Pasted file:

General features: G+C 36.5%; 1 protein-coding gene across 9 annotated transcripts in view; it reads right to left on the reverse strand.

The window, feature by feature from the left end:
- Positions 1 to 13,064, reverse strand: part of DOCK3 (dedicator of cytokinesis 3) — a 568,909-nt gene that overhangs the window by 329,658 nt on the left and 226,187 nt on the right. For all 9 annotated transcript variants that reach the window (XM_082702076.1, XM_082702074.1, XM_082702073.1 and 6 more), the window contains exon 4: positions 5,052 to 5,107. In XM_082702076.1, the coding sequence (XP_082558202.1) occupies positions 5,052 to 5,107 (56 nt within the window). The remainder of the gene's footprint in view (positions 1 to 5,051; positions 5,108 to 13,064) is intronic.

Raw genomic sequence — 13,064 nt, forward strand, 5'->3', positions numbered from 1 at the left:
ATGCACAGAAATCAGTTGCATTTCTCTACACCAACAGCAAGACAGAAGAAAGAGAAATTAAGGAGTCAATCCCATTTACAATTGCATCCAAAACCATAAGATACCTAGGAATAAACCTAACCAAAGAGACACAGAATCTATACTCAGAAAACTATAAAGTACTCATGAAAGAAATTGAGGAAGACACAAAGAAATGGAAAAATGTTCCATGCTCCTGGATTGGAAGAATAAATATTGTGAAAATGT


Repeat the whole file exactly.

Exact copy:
General features: G+C 36.5%; 1 protein-coding gene across 9 annotated transcripts in view; it reads right to left on the reverse strand.

The window, feature by feature from the left end:
- Positions 1 to 13,064, reverse strand: part of DOCK3 (dedicator of cytokinesis 3) — a 568,909-nt gene that overhangs the window by 329,658 nt on the left and 226,187 nt on the right. For all 9 annotated transcript variants that reach the window (XM_082702076.1, XM_082702074.1, XM_082702073.1 and 6 more), the window contains exon 4: positions 5,052 to 5,107. In XM_082702076.1, the coding sequence (XP_082558202.1) occupies positions 5,052 to 5,107 (56 nt within the window). The remainder of the gene's footprint in view (positions 1 to 5,051; positions 5,108 to 13,064) is intronic.

Raw genomic sequence — 13,064 nt, forward strand, 5'->3', positions numbered from 1 at the left:
ATGCACAGAAATCAGTTGCATTTCTCTACACCAACAGCAAGACAGAAGAAAGAGAAATTAAGGAGTCAATCCCATTTACAATTGCATCCAAAACCATAAGATACCTAGGAATAAACCTAACCAAAGAGACACAGAATCTATACTCAGAAAACTATAAAGTACTCATGAAAGAAATTGAGGAAGACACAAAGAAATGGAAAAATGTTCCATGCTCCTGGATTGGAAGAATAAATATTGTGAAAATGT